Assessment of rural-urban and geospatial differences in perceived handgun access and reported suicidality among youth in Colorado

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Assessment of rural-urban and geospatial differences in perceived handgun access and reported suicidality among youth in Colorado

Category: Firearm Availability, Suicide, Youth|Journal: JAMA Network Open (full text)|Author: A Brooks-Russell, C Reid, E Wright-Kelly, K James, M Ma, T Spark|Year: 2021

Importance

Suicide is the second leading cause of death in adolescents, with firearms the most common method, especially in rural communities. Identifying where to target lethal means safety interventions could better leverage limited resources.

 

Objectives

To understand the associations of rurality, school-level prevalence of easy handgun access, and suicidality measures in Colorado youth, to explore spatial distribution of school-level measures, and to identify communities with high prevalence of both easy handgun access and suicidality.

 

Design, Setting, and Participants

This cross-sectional study used data from the 2019 Healthy Kids Colorado Survey, an anonymous cross-sectional school-based survey conducted at 256 participating Colorado high schools. Participants included students from schools recruited for statewide population-based estimates and additional schools opting in. Data were analyzed from November 9, 2020, to March 13, 2021.

 

Exposures

Urban-centric locale according to a 7-level continuum. Geocoded location of schools was used for spatial analysis.

 

Main Outcomes and Measures

The main outcomes were weighted prevalence for easy handgun access and 4 measures of mental health and suicidality in the previous year (ie, feeling sad for 2 weeks and considering suicide, planning suicide attempt, or attempting suicide in the past year).

 

Results

A total of 59 556 students (49.7% [95% CI, 49.3%-50.1%] male and 50.3% [95% CI, 49.9%-50.7%] female; 53.9% [95% CI, 53.5%-54.3%] in 9th and 10th grade; 36.4% [95% CI, 36.0%-36.8%] Hispanic and 50.8% [95% CI, 50.4%-51.2%] non-Hispanic White) from 256 schools participated. Most schools were rural or in small towns (56.8% [95% CI, 50.7%-62.9%]), while more students participated from urban and suburban schools (57.8% [95% CI, 57.6%-58.0%]). Prevalence of perceived easy access to handguns increased with increasing rurality, with 36.2% (95% CI, 35.2%-37.1%) of students in rural (remote) schools reporting easy access, compared with 18.2% (95% CI, 17.3%-19.1%) for city (large) schools. The spatial distribution of easy handgun access and suicidality measures had minimal overlap, but there was correlation at school-level between easy handgun access and considering suicide (ρ = 0.203 [95% CI, 0.0748-0.331]), planning suicide (ρ = 0.300 [95% CI, 0.173-0.427]), and attempting suicide (ρ = 0.218 [95% CI, 0.0869-0.350) in the previous year. The highest quartile for prevalence of both perceived easy access to handguns and planning suicide in the previous year included 21 schools (81.0% [95% CI, 64.0%-97.9%] rural [remote] or rural [distant]).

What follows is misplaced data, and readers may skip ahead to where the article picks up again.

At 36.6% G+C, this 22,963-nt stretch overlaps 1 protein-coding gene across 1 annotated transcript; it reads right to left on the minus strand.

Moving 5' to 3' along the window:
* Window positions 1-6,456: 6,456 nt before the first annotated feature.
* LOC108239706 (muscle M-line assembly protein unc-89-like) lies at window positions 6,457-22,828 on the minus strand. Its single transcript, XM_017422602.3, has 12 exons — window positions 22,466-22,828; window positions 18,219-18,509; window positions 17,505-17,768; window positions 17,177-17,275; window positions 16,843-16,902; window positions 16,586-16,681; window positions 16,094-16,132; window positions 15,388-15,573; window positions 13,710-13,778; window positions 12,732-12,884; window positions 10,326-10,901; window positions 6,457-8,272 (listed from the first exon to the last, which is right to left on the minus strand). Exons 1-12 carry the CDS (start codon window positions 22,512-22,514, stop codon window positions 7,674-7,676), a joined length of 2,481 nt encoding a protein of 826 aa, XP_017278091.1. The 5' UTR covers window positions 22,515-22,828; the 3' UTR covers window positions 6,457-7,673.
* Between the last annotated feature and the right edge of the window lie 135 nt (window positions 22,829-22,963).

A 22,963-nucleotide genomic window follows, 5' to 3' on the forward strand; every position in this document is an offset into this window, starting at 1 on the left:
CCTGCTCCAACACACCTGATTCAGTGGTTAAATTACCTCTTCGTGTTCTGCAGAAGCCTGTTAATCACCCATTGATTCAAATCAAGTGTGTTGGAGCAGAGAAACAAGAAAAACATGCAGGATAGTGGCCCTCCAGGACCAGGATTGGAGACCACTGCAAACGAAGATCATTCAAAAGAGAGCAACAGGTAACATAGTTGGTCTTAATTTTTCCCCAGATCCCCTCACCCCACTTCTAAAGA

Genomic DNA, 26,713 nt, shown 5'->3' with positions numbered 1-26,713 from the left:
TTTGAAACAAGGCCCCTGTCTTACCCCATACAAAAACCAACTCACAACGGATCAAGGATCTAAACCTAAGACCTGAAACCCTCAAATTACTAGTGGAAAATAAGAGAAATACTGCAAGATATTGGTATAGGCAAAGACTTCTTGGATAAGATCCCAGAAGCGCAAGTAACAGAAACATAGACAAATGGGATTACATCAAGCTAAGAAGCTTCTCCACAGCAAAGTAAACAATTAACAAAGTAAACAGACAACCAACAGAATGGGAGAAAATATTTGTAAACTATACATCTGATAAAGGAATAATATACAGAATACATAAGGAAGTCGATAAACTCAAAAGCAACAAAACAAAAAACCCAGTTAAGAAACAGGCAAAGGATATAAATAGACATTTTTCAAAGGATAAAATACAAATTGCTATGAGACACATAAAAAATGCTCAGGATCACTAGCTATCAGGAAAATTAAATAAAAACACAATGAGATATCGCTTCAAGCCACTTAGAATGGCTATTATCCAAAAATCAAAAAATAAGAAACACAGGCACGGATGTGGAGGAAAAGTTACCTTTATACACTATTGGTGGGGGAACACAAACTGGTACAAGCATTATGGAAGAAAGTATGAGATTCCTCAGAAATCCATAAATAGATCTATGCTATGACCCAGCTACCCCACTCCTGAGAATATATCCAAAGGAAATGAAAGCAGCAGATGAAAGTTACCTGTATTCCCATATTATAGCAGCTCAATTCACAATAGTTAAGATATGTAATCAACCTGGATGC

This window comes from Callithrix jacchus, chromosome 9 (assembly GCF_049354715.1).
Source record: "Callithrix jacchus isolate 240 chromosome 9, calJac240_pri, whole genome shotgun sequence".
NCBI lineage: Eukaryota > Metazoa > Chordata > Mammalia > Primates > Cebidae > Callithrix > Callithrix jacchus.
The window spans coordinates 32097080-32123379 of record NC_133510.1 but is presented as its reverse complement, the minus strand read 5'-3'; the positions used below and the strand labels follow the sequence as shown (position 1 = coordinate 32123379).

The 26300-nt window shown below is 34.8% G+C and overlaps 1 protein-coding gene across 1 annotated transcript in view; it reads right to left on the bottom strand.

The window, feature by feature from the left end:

Conclusions and Relevance

These findings suggest that rural-remote communities in Colorado may benefit most from interventions focused on limiting youth access to handguns when youth are in crisis, with some communities at especially high risk. Spatially referenced data may improve targeting interventions to where they are needed most

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